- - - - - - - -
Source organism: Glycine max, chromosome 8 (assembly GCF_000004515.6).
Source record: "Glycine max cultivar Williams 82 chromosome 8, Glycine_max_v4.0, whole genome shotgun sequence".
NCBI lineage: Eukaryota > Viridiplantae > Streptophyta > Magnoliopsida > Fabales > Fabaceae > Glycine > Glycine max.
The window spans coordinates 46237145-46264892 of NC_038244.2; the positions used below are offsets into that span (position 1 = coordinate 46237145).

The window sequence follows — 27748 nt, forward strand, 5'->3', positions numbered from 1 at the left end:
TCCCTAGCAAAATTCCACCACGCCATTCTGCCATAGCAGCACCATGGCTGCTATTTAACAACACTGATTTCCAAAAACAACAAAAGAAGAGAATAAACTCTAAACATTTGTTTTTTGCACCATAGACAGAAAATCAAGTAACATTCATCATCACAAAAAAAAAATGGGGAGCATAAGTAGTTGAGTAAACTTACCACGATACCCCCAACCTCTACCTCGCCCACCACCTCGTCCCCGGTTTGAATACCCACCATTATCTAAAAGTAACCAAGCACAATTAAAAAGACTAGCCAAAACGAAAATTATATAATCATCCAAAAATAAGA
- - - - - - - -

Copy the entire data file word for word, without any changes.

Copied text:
Source organism: Glycine max, chromosome 8 (assembly GCF_000004515.6).
Source record: "Glycine max cultivar Williams 82 chromosome 8, Glycine_max_v4.0, whole genome shotgun sequence".
NCBI lineage: Eukaryota > Viridiplantae > Streptophyta > Magnoliopsida > Fabales > Fabaceae > Glycine > Glycine max.
The window spans coordinates 46237145-46264892 of NC_038244.2; the positions used below are offsets into that span (position 1 = coordinate 46237145).

The window sequence follows — 27748 nt, forward strand, 5'->3', positions numbered from 1 at the left end:
TCCCTAGCAAAATTCCACCACGCCATTCTGCCATAGCAGCACCATGGCTGCTATTTAACAACACTGATTTCCAAAAACAACAAAAGAAGAGAATAAACTCTAAACATTTGTTTTTTGCACCATAGACAGAAAATCAAGTAACATTCATCATCACAAAAAAAAAATGGGGAGCATAAGTAGTTGAGTAAACTTACCACGATACCCCCAACCTCTACCTCGCCCACCACCTCGTCCCCGGTTTGAATACCCACCATTATCTAAAAGTAACCAAGCACAATTAAAAAGACTAGCCAAAACGAAAATTATATAATCATCCAAAAATAAGA